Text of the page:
Effect of a Hospitalist—Clinical Nurse Specialist Team on a Nonteaching Hospitalist Service

1Feinberg School of Medicine, Northwestern University, Chicago, IL

Meeting: Hospital Medicine 2007, May 23-25, Dallas, Texas

Abstract number: 48

Background:

The addition of a clinical nurse specialist (CNS) to an inpatient medical team has been shown to reduce length of stay (LOS) and improve patient satisfaction. Many hospitalists practice in nonteaching settings and without the assistance of other dedicated team members. The purpose of this study was to evaluate the effect of a hospitalist‐CNS team on patient outcomes and physician satisfaction in a nonteaching hospitalist service setting.

Methods:

This study was conducted over a 12‐week period. Each week 2‐4 of the 5 hospitalists on the nonteaching service were randomly assigned to work either with or without a CNS. Unit‐based social workers and discharge planners were available for all hospitalists during the study. Patients were admitted to hospitalist services according to a rotating cycle. Patient demographic data and LOS were obtained from hospital databases. At the end of each week, the hospitalists were given a survey to evaluate how they perceived the efficiency of their work and their satisfaction during the past week. A survey designed for patients to evaluate satisfaction with the discharge process was administered by telephone 7‐14 days postdischarge during the last 6 weeks of the study. Patient demographic and patient survey data were compared using chi‐square and Student t tests. We conducted multivariate linear regressions using log‐transformed length of stay as the dependent variable and adjusted for clustering of physicians. A priori, we eliminated patients with an LOS ≤ 1 day from the analysis, as the addition of a CNS is unlikely to shorten the LOS of these patients. Hospitalist survey data were compared by linear regression and adjusted for clustering of physicians.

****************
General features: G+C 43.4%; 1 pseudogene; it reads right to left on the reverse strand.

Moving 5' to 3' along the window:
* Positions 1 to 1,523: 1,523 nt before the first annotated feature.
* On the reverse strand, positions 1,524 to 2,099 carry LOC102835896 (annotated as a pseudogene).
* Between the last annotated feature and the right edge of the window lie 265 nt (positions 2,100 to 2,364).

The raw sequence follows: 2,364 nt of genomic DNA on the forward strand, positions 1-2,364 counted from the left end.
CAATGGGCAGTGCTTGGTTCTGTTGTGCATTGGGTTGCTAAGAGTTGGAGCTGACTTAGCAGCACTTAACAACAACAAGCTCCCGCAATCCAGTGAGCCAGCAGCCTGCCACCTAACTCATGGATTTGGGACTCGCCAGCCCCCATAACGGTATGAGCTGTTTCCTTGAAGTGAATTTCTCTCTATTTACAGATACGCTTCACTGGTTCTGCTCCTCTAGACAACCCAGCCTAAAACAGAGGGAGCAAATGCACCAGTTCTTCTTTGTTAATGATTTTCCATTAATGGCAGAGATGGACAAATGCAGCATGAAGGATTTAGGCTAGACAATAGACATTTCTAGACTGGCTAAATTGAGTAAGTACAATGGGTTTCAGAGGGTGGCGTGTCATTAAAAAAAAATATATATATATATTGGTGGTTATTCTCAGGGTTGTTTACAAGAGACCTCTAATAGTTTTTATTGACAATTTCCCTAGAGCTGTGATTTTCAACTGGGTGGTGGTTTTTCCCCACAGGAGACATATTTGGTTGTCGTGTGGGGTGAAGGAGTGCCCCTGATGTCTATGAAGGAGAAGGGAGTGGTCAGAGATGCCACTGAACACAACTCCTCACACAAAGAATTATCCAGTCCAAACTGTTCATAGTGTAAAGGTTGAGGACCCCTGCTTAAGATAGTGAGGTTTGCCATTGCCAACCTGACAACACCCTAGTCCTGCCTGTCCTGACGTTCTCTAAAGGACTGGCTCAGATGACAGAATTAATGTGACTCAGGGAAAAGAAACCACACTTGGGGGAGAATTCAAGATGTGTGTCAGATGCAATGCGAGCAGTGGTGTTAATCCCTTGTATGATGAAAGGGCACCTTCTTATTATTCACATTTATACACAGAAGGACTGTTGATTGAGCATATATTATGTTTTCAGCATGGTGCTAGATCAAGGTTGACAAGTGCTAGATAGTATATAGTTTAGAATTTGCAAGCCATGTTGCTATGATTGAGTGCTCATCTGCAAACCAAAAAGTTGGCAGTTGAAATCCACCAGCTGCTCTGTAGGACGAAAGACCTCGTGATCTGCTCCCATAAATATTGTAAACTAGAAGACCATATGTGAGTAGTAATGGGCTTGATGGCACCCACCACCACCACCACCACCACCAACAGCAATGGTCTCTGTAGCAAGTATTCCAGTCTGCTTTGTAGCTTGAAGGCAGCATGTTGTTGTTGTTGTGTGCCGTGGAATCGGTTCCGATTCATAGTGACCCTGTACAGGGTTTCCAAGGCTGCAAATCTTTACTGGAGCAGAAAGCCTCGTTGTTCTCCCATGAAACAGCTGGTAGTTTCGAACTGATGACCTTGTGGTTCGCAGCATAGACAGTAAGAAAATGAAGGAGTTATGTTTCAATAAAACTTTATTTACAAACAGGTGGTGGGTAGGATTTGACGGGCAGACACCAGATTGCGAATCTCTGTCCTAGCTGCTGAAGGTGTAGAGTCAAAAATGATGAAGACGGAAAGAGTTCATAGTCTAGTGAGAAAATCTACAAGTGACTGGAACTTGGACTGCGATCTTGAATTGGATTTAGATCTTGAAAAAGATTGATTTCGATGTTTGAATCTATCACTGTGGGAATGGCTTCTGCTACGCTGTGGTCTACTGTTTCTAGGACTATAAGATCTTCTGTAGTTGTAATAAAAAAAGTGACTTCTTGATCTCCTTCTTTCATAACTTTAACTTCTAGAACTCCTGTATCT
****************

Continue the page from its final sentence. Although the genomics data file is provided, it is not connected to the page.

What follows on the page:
Results:

We compared 279 patients cared for by hospitalist‐CNS teams to 262 patients cared for by hospitalists alone. Patients in the 2 groups were similar in age, sex, race, and payer type. Mean LOS was 0.43 days shorter for patients cared for by hospitalist‐CNS teams than for those cared for by hospitalists alone (P = .015). This result remained statistically significant (P = .046) after adjusting for covariates. Sixty end‐of‐week surveys were completed by hospitalists (response rate 100%). Of the 31 responses about working with a CNS, 28 (90%) indicated that working with a CNS improved efficiency and job satisfaction. Hospitalists rated their efficiency higher when working with a CNS (mean for items scaled 4.10 vs. 3.05, P < .001). Of 217 eligible patients, 71 (32.7%) completed the discharge satisfaction survey. Although not statistically significant, there was a trend toward improved overall satisfaction (8.72 vs. 8.26, P = .45) among patients discharged with the assistance of a CNS.

Conclusions:

The hospitalist‐CNS team reduced LOS and improved hospitalist satisfaction on a nonteaching hospitalist service. Patient satisfaction with the discharge process was not improved; however, the low patient response rate may have affected this finding.

Author Disclosure:

K. J. O'Leary, None; L. A. Lindquist, None; J. A. Thompson, None; D. W. Baker, None.

To cite this abstract:

O'Leary K, Lindquist L, Thompson J, Baker D. Effect of a Hospitalist—Clinical Nurse Specialist Team on a Nonteaching Hospitalist Service. Abstract published at Hospital Medicine 2007, May 23-25, Dallas, Texas Abstract 48. Journal of Hospital Medicine. 2007; 2 (suppl 2). https://www.shmabstracts.com/abstract/effect-of-a-hospitalistclinical-nurse-specialist-team-on-a-nonteaching-hospitalist-service/. Accessed May 26, 2019.

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